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Ultrastructural and optogenetic evidence for dual neuronal signaling by dopamine neurons of the ventral tegmental area (VTA)

Thursday, October 11, 2012 — Poster Session IV

2:00 p.m. – 4:00 p.m.

Natcher Conference Center, Building 45




  • S. Zhang
  • X. Li
  • H. Wang
  • J. Qi
  • J.P. Britt
  • A. Bonci
  • M. Morales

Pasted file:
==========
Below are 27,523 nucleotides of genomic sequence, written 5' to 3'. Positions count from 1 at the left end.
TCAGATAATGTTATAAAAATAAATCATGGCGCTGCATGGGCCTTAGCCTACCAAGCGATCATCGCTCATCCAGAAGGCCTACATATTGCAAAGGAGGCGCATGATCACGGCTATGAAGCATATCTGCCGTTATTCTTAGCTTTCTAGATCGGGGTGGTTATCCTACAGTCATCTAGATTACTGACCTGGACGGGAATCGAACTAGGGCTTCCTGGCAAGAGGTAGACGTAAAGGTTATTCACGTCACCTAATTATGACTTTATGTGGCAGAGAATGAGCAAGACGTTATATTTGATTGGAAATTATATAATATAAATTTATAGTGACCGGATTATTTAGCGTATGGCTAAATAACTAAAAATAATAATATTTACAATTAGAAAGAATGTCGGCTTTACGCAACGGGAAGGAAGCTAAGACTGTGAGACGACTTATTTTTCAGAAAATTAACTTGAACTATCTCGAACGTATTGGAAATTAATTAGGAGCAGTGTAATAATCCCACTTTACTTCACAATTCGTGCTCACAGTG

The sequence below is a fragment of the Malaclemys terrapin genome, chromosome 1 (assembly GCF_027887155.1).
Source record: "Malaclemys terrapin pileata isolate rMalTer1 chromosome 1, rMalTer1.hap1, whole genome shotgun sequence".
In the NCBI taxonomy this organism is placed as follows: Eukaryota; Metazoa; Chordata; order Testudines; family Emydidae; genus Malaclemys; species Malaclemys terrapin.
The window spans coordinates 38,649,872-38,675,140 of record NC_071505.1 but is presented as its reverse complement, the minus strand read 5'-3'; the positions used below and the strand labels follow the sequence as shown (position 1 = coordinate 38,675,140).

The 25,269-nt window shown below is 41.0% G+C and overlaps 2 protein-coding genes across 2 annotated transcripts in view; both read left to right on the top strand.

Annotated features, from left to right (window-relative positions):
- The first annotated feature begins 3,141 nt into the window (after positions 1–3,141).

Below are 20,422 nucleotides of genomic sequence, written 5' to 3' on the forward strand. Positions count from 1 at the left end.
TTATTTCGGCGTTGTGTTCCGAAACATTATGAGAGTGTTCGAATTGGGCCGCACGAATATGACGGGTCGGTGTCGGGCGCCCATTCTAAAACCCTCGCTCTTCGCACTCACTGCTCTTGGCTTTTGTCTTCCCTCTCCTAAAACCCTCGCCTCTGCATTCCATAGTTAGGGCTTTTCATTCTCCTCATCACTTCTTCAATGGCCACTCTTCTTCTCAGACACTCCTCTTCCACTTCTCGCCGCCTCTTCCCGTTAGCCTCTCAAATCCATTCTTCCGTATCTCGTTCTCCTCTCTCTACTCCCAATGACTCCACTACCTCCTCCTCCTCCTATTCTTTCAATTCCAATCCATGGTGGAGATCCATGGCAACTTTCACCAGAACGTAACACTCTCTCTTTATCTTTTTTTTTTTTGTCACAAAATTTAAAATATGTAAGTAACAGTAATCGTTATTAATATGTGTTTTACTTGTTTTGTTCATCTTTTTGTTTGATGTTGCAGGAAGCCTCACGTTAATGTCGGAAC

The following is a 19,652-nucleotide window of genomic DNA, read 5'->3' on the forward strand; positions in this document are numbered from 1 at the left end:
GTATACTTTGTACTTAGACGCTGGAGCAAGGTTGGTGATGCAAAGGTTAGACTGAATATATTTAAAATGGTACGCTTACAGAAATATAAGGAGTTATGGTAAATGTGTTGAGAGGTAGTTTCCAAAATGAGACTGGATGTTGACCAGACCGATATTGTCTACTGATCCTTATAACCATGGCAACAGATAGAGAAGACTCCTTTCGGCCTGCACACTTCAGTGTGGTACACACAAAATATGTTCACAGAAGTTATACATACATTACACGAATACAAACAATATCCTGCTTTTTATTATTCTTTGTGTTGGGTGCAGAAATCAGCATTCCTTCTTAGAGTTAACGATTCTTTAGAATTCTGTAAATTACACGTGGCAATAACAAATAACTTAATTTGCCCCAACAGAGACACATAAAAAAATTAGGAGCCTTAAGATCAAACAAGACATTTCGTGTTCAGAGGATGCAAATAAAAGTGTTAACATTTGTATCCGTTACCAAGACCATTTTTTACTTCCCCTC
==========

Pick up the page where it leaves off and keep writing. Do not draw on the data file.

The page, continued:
Dopamine (DA) neurons expressing tyrosine hydroxylase (TH) play a role in movement, motivation, learning and reward. The ventral tegmental area (VTA) contains a subset of DA neurons that co-express transcripts encoding the vesicular glutamate transporter 2 (VGluT2). The dual DA-VGluT2 neurons target the medial prefrontal cortex (mPFC) and the nucleus accumbens (nAcc), and have the capability to co-release dopamine and glutamate. To investigate whether the dual DA-VGluT2 neurons could mediate synaptic co-release of dopamine and glutamate, we performed in vivo tagging of VTA neurons in rats or transgenetic mice (TH::Cre or VGluT2::Cre mice). Our study showed that TH and VGluT2 do not co-exist in the same axon terminal. By fluorescent and electron microscopy, TH or dopamine transporter (DAT) was observed in the contiguous axons of axon terminals containing VGluT2. By combination of ex vivo electrophysiology and optogenetics, we provide for the first time evidence indicating that a brain involved in addictive behaviors has a unique set of neurons with the unanticipated capability to co-release two different signaling molecules from two distinct subcellular compartments: glutamate from axon terminals, and dopamine mostly from axons. Further studies are necessary to determine the role of this novel dual signaling mechanism in brain function.

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